Founder and Senior Managing Principal, Sovereign Trends, LLC
The Gold Standard
On Wall Street since 1985, Terrence Keeley ‘81—author, public speaker, and financier—went to work for global financial services company UBS in 1988 in investment banking and asset management. Six years later, Keeley was promoted to senior managing director with relationship oversight responsibilities for central bank and sovereign clients globally. As one of the bank’s senior marketing officers, he was responsible for all transactional correspondence, credit exposures, debt underwritings/restructurings, and advisory efforts with hundreds of multilateral organizations, ministries of finance, central banks, and sovereign wealth funds, generating average annual revenues of $600mm.
During the execution of these responsibilities, he developed trusted advisor status with foreign finance officials including governors and deputy governors of central banks, senior officers of sovereign wealth funds, and the executive staffs of the World Bank, International Monetary Fund, United Nations, among others.
“I’ve always been committed to building the best economy, the best market system to create opportunities for everyone,“ he says. ”Today, some $20 trillion dollars are managed by sovereign institutions, my clients. These funds have grown at double digit rates for the past 25 years. I’ve made it my professional life’s work to understand how deployment of these assets might optimally impact society.“
In 2010, Keeley left UBS and established his own sovereign advisory practice, Sovereign Trends, LLC.
A 1981 ND graduate with philosophy and political science degrees, Keeley went on to study graduate economics and history at Oxford University.
One of the University’s first "young trustees," Keeley has served on the advisory board of the Nanovic Institute for European Studies since 2005, where he founded the annual Terrence R. Keeley Vatican Lecture providing students and faculty the opportunity to explore questions involving Notre Dame’s Catholic mission with distinguished representatives from the Holy See.
“I have had the great privilege to attend Notre Dame and work closely with certain Vatican officials over the years,” Keeley says, “It was obvious to me that both the Holy See and Notre Dame would benefit from a closer relationship. Establishing the Vatican Lecture series was an elegant way to promote deeper, more regular dialogue.”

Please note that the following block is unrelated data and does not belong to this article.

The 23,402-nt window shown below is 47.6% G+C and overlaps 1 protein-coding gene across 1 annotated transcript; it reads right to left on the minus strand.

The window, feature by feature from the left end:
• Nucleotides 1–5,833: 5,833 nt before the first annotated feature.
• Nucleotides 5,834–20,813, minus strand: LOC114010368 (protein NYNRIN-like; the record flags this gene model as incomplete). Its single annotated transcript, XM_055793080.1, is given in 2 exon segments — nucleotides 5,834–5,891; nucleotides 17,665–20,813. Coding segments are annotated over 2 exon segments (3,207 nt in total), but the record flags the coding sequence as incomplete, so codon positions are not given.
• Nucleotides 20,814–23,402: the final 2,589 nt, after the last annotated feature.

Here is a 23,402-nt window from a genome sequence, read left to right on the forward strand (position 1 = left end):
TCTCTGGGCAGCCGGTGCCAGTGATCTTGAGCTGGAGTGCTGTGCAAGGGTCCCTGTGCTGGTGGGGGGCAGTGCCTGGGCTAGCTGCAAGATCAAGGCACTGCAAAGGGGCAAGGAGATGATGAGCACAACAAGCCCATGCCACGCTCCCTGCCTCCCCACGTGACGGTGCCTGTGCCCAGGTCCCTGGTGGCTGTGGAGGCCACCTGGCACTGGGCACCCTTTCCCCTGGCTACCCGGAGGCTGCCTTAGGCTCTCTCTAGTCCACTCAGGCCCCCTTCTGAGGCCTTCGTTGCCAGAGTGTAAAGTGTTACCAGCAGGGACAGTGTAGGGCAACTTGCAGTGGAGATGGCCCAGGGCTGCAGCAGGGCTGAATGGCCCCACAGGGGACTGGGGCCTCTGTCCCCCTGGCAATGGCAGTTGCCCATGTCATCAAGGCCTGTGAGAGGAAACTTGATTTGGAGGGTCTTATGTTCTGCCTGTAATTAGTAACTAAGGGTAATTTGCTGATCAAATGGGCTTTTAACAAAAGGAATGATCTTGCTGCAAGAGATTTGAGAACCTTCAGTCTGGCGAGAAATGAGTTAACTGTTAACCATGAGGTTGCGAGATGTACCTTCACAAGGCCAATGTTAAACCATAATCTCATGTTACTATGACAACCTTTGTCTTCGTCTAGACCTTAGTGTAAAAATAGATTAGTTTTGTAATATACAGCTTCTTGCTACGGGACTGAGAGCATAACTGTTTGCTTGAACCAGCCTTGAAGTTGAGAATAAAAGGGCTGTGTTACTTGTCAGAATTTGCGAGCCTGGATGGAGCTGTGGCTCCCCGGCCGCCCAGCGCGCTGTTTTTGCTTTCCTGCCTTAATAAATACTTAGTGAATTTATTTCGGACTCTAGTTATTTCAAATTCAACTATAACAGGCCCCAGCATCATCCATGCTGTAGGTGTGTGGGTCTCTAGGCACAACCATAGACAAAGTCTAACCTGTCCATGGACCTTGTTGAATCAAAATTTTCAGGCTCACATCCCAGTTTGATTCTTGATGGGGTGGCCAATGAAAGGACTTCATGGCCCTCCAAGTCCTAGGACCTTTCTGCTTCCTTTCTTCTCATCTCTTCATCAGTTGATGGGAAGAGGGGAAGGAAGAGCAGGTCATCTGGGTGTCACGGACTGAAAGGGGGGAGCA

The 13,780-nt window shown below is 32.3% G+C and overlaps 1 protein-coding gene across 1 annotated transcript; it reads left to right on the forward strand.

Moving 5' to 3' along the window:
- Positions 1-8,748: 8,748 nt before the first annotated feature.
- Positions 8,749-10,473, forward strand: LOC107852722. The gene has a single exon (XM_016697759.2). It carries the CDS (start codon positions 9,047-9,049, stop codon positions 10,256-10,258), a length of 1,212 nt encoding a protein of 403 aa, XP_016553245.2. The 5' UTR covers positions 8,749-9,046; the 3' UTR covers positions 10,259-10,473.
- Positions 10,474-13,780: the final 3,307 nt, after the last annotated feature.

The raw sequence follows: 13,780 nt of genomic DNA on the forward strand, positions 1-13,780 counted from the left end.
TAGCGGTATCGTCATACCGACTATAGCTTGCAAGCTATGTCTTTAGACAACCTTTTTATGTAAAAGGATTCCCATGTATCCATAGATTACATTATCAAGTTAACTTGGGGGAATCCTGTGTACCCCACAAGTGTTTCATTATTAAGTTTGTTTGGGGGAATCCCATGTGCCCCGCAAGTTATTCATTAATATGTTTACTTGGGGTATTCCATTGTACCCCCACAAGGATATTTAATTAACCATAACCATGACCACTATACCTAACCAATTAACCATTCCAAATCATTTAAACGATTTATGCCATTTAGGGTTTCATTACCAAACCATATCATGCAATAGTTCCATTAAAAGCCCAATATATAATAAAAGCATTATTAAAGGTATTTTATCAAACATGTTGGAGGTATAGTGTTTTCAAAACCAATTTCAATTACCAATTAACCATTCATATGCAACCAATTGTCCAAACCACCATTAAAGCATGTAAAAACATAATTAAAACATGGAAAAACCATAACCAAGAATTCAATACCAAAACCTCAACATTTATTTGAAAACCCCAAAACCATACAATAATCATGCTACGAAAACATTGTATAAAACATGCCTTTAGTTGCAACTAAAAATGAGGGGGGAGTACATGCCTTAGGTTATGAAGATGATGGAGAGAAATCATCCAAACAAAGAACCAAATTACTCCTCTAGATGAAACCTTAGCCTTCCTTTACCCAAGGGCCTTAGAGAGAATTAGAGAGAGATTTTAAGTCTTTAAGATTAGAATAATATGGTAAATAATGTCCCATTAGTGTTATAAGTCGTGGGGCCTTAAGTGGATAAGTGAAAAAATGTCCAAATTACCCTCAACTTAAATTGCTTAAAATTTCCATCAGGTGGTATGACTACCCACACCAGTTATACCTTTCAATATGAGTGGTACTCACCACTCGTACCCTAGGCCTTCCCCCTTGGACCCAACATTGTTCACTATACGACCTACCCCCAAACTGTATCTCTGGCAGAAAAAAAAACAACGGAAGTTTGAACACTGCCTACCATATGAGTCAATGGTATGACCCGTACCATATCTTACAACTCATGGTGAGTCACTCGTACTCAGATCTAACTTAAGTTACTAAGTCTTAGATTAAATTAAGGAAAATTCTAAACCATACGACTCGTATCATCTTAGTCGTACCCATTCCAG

In addition, Keeley, is a founding director of a new movement to promote higher ethical standards in the world of finance - the Financial Hippocratic Oath. This is a voluntary commitment taken by a growing number of financial professionals, he says, and it could become the new gold standard.
“The essence of the Financial Hippocratic Oath is simple,” Keeley says. “It’s the golden rule. Do not do to others what you would not want done to you. Full stop.”
While FHO was still in its infancy, Keeley issued a challenge grant to students in the Global Portfolio Management class in the Mendoza College of Business to develop the best business plan for making the oath a reality.
“Notre Dame students responded exactly as one would expect. More than a dozen thoughtful proposals were submitted, unanimously supporting the FHO in concept. The winning essay by an outstanding finance major student, James Pappas - The Financial Hippocratic Oath: Goals, Implementation and Enforcement - included a summary introduction to seven specific tenets, and five clear steps for implementation.”
Keeley spoke about the Financial Hippocratic Oath as part of the 2010-2011 Notre Dame Forum, a campus-wide discussion on the role of ethics, values, and morals in the rebuilding and reshaping of the global economy. At the October 6 panel “The Professions and the Common Good,” Keeley highlighted a quote from the 2009 papal encyclical Caritas in Veritate (Charity in Truth), a key focus of this year’s forum.
This particular passage made a strong impact on Keeley. “There’s absolutely no way for us to proceed as a society—to have a useful conversation or promote the common good—without us trusting the system,” he says. “This is what led to my interest, along with a number of central bankers, to push the idea of a new code of ethics.”
Keeley recently won a Catholic Press Association (CPA) award for a piece in the summer 2009 issue of Notre Dame Magazine called “Eye of the Needle,” his personal assessment of the ethics of the Wall Street financial crisis. In announcing the award, the CPA called Keeley’s piece “a timely essay with a strong voice that manages to be both intensely personal and profoundly universal at the same time.”